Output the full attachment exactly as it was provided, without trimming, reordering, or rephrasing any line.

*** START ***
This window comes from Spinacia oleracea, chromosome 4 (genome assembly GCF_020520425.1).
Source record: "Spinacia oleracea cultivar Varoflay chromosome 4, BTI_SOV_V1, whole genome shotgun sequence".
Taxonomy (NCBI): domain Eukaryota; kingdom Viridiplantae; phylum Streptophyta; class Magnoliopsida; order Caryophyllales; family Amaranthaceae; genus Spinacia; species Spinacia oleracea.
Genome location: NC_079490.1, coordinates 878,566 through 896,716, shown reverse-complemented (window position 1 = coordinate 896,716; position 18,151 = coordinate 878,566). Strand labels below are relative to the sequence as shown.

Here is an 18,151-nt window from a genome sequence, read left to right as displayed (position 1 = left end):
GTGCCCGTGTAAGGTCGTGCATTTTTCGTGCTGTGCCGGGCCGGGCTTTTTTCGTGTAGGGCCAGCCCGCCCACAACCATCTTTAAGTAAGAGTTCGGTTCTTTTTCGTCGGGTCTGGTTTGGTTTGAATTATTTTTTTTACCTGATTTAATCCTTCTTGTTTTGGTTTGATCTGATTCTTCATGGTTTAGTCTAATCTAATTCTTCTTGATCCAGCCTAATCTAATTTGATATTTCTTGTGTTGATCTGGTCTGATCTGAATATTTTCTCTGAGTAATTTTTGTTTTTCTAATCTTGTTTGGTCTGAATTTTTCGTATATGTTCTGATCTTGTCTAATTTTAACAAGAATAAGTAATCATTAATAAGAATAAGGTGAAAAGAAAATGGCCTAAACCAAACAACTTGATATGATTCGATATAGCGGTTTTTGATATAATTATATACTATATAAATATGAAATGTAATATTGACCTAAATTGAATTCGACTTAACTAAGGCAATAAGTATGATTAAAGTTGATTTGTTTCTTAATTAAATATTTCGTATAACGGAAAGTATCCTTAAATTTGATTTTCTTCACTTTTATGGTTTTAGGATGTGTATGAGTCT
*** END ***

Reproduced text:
This window comes from Spinacia oleracea, chromosome 4 (genome assembly GCF_020520425.1).
Source record: "Spinacia oleracea cultivar Varoflay chromosome 4, BTI_SOV_V1, whole genome shotgun sequence".
Taxonomy (NCBI): domain Eukaryota; kingdom Viridiplantae; phylum Streptophyta; class Magnoliopsida; order Caryophyllales; family Amaranthaceae; genus Spinacia; species Spinacia oleracea.
Genome location: NC_079490.1, coordinates 878,566 through 896,716, shown reverse-complemented (window position 1 = coordinate 896,716; position 18,151 = coordinate 878,566). Strand labels below are relative to the sequence as shown.

Here is an 18,151-nt window from a genome sequence, read left to right as displayed (position 1 = left end):
GTGCCCGTGTAAGGTCGTGCATTTTTCGTGCTGTGCCGGGCCGGGCTTTTTTCGTGTAGGGCCAGCCCGCCCACAACCATCTTTAAGTAAGAGTTCGGTTCTTTTTCGTCGGGTCTGGTTTGGTTTGAATTATTTTTTTTACCTGATTTAATCCTTCTTGTTTTGGTTTGATCTGATTCTTCATGGTTTAGTCTAATCTAATTCTTCTTGATCCAGCCTAATCTAATTTGATATTTCTTGTGTTGATCTGGTCTGATCTGAATATTTTCTCTGAGTAATTTTTGTTTTTCTAATCTTGTTTGGTCTGAATTTTTCGTATATGTTCTGATCTTGTCTAATTTTAACAAGAATAAGTAATCATTAATAAGAATAAGGTGAAAAGAAAATGGCCTAAACCAAACAACTTGATATGATTCGATATAGCGGTTTTTGATATAATTATATACTATATAAATATGAAATGTAATATTGACCTAAATTGAATTCGACTTAACTAAGGCAATAAGTATGATTAAAGTTGATTTGTTTCTTAATTAAATATTTCGTATAACGGAAAGTATCCTTAAATTTGATTTTCTTCACTTTTATGGTTTTAGGATGTGTATGAGTCT